Did you know that nearly 300,000 people will be diagnosed with breast cancer this year?
That’s right: Breast cancer is the most common form of the disease in the United States. If you’re a breast cancer patient (or know someone who is), you’ve likely heard a lot of well-intentioned advice from others.
But some of this advice might not be based on fact.
Since the start of the pandemic, many of these misconceptions have revolved around vaccines. Getting the right advice matters – especially when navigating breast cancer.
Let’s look at some common myths about breast cancer and vaccines. By knowing what’s fact and what’s fiction, you can make more informed health decisions.
Myth #1: Breast cancer patients should not get the COVID-19 vaccine.
False. According to the Centers for Disease Control (CDC), breast cancer patients have a higher risk of severe illness with COVID-19 versus people without the disease.
Some breast cancer treatments – chemotherapy, immunotherapy, and targeted therapies – may weaken the immune system. In turn, patients are at an increased risk of complications when battling COVID-19.
There is good news: mRNA COVID-19 vaccines are effective and safe for current cancer patients and those with a history of the disease. The CDC, National Comprehensive Cancer Network, and others recommend full vaccinations and boosters for cancer patients.1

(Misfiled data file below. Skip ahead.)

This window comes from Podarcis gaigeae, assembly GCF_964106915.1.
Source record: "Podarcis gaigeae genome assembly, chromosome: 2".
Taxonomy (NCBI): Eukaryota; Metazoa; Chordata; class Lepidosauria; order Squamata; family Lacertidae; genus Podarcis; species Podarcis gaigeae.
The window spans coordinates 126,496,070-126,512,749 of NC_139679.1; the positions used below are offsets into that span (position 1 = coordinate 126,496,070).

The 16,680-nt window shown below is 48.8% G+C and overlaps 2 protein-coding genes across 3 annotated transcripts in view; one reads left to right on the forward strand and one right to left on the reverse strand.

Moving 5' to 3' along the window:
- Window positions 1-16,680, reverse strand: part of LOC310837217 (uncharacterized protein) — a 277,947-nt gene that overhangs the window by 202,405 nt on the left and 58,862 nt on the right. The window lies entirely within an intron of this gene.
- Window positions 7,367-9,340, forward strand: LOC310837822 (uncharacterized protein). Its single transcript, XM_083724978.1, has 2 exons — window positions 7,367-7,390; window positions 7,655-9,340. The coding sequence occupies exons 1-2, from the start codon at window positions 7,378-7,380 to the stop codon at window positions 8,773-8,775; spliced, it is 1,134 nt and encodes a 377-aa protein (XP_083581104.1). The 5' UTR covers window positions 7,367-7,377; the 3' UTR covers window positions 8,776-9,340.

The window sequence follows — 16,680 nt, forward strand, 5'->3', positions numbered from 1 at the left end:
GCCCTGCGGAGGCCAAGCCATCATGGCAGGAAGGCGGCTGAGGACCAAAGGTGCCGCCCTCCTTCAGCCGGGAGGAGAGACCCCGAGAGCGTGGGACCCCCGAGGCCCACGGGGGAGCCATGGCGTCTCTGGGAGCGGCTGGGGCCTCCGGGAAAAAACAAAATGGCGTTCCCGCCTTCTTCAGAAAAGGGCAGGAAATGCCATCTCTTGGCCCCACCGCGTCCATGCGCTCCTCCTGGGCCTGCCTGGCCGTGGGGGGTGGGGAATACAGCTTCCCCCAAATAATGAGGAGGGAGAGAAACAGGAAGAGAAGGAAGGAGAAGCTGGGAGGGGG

Although these vaccines may not fully protect immunocompromised people, and breakthrough infections are possible, research shows that the vaccine and boosters do help prevent more serious effects of the virus. 2
Myth #2: Breast cancer patients can get any vaccine.
False. Certain vaccines are safe (and certainly beneficial) for breast cancer patients. Still, not all vaccines are recommended.
Why is this the case?
Vaccines work by triggering the body’s immune response to fight against a specific organism – by exposing the body to that organism. Through this process, the body develops the ability to fight off the organism if another exposure happens.
Vaccines contain either a “live” or “dead” version of a virus – a critical factor for breast cancer patients.
Active viruses in vaccines have been weakened enough so that people with healthy immune systems either do not get sick or only experience mild symptoms. On the other hand, people with weakened immune systems, including those undergoing radiation or chemotherapy, typically should not get live vaccines.3
For example, the COVID-19 vaccine is considered safe for people with weakened immune systems because it is not made with a live virus.
Every breast cancer patient is different. You and your doctor can review your immunization history and breast cancer treatment plan to determine the necessary vaccines for you.
Myth #3: COVID vaccines can cause cancer or make cancer grow.
False. There is no evidence that the COVID-19 vaccine causes or worsens cancer.
The American Cancer Society and National Comprehensive Cancer Network recommend that cancer patients be fully vaccinated with the COVID-19 primary series, plus booster doses.
However, these vaccines may not be as effective in immunocompromised people as they are for people with healthy immune systems. That’s why other preventive measures matter: wearing a mask, social distancing, minimizing travel, washing your hands, and avoiding crowds.4